An Interview with The LMNtlyst

Download MP3: The LMNtlyst – “Through the Eyes of the Enemy”
(from The Birth of Jerry Gruvis LP)

I’ll spare you my eight-mile-long list of reasons why The Birth of Jerry Gruvis is one of the best records you’ll ever hear. Instead, I’ll cut right to the interview with its creator– The LMNtlyst (born Brandon Birchbauer). The Milwaukee-based producer has a handful of collaborations, and one of them– Blackout Sands— has a new album coming out. Hence, this chat.

Fan-belt Milan: First thing’s first: Give me a rundown of all your existing projects/aliases.

LMNtlyst: The LMNtlyst (my straight up hiphop production style), Jerry Gruvis (my live instrumentation tracks), KingHellBastard (DNA, Dana Coppafeel, Clark Beezy, Animas, A-Biz, Reakt20), Perfect Little Monster (Oneself and Swan…John Swan), Blackout Sands (Adrift and Rehab Hymn), Paydirt (a collective of musicians and producers .

FBM: So, who has more aliases: you, or JTodd?

LMNtlyst: I would say JTodd… that kid reinvents his sound everytime I see him. One of the most talented cats I’ve seen.

FBM: Do you work on all your projects at once, or do you complete one thing, then move on to another?

LMNtlyst: I’m usually working on a couple projects at a time. Sometimes I take months before I consider a song done, so it’s easy for things to overlap. Though The Birth of Jerry Gruvis was made on its own time when there was a break with all the other projects.

FBM: Is it hard to shift stylistic gears from one project to the other, or do you try and blur the lines between each of them?

LMNtlyst: It can get confusing at times. When each group started out I would say that they all had their own unique sound. But as they developed, the projects morphed. They started experimenting, and we came across new styles and sounds. So I would say the lines have blurred… or at least gotten a little fuzzy around the edges.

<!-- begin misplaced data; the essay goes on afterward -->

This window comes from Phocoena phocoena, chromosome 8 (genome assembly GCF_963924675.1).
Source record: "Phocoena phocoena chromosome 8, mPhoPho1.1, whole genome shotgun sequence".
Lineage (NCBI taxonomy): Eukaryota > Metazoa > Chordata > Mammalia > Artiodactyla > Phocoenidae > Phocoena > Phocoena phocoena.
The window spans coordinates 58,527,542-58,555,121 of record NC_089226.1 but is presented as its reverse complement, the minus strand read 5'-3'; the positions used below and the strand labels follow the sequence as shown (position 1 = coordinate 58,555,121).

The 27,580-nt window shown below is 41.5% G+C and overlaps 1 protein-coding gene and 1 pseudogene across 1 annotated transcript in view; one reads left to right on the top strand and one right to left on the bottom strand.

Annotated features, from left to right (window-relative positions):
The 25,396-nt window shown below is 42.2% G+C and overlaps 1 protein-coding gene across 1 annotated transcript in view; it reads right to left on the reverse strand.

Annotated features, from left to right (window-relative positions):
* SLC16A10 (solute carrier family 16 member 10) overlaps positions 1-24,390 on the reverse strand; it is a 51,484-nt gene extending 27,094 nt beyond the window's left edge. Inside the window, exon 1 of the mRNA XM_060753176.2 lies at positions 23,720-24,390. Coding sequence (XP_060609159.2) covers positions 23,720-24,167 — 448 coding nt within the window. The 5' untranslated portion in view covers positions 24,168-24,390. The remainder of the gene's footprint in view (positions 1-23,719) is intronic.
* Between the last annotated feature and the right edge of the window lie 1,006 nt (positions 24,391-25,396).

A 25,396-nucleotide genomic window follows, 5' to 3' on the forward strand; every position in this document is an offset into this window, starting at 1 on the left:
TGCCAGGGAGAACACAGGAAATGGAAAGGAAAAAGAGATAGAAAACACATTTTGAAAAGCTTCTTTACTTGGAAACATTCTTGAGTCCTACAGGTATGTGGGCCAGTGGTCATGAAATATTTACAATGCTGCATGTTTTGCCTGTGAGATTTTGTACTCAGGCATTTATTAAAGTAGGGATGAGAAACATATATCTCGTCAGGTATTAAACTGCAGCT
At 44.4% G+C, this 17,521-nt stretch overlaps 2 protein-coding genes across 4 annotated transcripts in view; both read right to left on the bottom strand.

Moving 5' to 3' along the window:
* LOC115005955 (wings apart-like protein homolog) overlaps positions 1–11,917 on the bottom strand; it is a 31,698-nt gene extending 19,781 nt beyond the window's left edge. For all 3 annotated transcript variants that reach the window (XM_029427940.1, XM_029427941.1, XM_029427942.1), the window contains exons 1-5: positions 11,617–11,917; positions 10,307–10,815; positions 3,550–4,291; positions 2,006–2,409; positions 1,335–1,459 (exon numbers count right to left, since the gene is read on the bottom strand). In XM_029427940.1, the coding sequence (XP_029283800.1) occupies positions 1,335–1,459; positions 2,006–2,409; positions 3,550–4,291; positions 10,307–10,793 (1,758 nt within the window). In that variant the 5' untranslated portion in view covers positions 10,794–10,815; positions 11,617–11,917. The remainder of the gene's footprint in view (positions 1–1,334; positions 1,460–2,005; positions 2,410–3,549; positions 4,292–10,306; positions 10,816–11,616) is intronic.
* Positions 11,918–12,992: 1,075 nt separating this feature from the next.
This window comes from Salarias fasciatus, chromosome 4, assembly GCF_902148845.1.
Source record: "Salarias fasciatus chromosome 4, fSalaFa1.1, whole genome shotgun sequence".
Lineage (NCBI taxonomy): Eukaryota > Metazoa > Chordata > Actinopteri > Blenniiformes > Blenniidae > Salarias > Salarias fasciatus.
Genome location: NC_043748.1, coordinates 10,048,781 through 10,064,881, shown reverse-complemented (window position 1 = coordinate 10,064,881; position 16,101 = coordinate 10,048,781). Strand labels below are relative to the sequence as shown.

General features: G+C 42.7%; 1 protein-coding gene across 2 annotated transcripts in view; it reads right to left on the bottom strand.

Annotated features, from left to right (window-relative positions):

FBM: I know there’s a new Blackout Sands record coming out. Give me the origin story of Blackout Sands, including the players involved.

LMNtlyst: Blackout Sands is Adrift (Milwaukee) and Rehab Hymn (Denver, Colorado) on vocals, and me on the music. It started when Adrift and I were talking about doing some music together. Adrift was just about to go on tour with this cat, Rehab, and thought he would be a good culprit to join the team. So when they went on tour, I threw them a CD of tracks I felt fit their styles to start writing to on the road. They came back with a handful of choruses written out.

So, over The Internet, we would send music back and forth and began to build our catalog and lock down lyrical ideas. When we felt we were ready to record, we brought Hab to Milwaukee for two weeks to get on tape as much as possible. We recorded about 10 songs before he had to leave. After about a year of adding bits and pieces, redoing entire instrumentals, rewriting verses, and shaping the album, we finally felt we were finished.

We decided to call it Who Killed Jiminy Cricket? It should be out on the streets in late July/early August.

FBM: And this is obviously one of the projects you can more easily translate live. Will there be shows? An album release?